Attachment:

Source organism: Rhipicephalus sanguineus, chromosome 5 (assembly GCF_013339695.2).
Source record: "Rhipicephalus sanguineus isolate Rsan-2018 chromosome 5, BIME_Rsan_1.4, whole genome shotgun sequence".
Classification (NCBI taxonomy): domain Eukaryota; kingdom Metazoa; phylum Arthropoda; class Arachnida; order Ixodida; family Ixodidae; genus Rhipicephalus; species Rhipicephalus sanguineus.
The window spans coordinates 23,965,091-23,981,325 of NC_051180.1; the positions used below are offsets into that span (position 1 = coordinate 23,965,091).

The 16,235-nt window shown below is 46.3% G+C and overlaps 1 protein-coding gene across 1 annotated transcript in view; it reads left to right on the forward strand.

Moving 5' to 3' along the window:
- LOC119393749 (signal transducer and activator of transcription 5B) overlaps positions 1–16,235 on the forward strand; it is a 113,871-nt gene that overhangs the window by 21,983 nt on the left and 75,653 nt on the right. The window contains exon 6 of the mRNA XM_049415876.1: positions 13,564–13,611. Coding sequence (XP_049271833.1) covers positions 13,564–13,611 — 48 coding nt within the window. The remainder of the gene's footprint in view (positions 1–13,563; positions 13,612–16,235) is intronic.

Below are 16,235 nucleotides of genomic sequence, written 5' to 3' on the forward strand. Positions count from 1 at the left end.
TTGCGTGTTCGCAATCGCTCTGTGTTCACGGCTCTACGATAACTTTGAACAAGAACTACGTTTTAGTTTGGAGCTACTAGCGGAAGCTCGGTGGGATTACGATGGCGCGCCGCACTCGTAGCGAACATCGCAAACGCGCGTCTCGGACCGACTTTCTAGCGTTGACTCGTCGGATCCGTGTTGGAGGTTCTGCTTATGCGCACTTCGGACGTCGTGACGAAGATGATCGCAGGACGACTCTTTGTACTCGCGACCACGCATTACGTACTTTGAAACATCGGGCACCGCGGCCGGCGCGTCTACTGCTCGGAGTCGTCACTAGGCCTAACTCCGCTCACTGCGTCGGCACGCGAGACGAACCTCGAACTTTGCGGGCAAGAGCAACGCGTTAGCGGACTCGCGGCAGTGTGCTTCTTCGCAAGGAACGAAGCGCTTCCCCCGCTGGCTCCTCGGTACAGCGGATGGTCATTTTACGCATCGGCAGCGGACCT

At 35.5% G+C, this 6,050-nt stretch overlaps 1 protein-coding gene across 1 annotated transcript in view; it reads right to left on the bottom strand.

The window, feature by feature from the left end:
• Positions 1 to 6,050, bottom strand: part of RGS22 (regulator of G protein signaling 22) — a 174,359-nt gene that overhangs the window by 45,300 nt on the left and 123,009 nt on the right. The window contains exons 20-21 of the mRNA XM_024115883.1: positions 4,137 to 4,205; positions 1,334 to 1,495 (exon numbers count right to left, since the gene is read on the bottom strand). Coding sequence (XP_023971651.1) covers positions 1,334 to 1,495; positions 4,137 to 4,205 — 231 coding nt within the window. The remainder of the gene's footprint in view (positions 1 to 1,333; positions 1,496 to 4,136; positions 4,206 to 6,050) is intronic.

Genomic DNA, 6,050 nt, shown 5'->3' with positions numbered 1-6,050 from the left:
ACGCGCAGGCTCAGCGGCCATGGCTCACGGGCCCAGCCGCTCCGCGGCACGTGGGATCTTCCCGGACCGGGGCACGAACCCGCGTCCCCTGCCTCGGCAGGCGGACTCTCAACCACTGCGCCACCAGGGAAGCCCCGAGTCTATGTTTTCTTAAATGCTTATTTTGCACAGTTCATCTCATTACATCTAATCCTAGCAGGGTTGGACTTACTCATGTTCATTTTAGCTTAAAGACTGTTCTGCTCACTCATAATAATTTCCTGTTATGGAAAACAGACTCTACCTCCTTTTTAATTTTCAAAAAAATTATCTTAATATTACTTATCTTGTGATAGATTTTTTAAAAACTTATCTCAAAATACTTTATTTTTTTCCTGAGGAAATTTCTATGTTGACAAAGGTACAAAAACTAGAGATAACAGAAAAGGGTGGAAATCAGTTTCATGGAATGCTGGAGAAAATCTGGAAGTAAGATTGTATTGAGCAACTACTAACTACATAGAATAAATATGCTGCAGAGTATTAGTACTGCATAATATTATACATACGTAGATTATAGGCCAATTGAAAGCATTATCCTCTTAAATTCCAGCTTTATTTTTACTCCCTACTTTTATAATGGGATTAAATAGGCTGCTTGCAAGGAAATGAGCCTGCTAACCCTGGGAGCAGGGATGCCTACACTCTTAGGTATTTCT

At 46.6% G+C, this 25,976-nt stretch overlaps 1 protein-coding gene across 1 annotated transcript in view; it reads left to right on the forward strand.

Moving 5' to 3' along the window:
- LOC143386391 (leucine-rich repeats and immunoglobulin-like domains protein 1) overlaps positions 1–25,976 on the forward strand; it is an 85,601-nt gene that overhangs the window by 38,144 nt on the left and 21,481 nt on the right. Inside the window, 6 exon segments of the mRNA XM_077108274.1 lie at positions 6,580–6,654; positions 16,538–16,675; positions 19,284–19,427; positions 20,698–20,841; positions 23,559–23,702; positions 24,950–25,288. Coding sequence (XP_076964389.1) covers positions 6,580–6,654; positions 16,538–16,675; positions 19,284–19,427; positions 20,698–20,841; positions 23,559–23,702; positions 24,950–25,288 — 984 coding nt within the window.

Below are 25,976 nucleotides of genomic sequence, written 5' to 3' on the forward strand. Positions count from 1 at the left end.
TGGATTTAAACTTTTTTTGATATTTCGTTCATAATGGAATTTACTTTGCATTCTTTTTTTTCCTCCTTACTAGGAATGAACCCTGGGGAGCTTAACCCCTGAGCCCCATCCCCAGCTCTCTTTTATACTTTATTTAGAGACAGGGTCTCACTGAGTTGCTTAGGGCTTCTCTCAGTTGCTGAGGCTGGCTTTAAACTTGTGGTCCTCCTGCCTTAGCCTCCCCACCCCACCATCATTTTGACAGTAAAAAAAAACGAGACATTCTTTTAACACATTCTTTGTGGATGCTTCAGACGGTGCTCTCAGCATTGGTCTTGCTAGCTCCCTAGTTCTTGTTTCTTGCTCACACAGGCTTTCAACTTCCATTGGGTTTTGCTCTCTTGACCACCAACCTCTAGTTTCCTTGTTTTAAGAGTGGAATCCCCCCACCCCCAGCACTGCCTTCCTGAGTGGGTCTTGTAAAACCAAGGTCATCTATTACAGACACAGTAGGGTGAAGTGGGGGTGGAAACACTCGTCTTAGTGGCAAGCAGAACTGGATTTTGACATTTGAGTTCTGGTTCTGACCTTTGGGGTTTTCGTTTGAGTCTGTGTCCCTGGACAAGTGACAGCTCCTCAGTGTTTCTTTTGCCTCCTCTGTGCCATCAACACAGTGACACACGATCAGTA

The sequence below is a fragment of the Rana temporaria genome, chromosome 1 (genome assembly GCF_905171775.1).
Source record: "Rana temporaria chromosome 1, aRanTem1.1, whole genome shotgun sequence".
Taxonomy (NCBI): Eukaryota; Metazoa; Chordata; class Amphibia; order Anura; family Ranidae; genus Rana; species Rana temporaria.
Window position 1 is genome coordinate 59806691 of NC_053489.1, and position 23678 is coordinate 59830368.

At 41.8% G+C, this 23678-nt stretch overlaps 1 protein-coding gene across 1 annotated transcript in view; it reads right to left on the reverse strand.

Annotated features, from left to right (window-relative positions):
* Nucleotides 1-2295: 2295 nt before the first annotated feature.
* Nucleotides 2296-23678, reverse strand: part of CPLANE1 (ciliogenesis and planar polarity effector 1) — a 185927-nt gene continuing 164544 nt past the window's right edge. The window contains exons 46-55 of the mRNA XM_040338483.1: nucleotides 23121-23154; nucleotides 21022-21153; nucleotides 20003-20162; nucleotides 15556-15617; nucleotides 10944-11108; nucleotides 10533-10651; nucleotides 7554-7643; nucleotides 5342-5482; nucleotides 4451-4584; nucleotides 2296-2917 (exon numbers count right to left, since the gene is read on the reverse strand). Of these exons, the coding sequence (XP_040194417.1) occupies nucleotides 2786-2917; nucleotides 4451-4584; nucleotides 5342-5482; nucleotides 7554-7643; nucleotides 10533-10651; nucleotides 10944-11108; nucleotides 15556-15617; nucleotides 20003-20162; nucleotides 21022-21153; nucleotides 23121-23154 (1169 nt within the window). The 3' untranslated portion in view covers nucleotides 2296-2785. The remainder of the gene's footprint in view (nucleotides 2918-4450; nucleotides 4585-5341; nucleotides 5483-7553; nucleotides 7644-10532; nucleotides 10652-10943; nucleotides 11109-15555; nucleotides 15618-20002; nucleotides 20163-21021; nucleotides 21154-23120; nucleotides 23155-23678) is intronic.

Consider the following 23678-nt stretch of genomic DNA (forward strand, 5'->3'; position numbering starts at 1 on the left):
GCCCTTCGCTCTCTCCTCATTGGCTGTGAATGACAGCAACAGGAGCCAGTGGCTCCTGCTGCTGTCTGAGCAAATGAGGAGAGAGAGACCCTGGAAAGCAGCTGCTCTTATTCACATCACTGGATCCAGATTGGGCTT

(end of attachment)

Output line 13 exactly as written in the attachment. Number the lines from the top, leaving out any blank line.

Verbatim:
Genomic DNA, 6,050 nt, shown 5'->3' with positions numbered 1-6,050 from the left: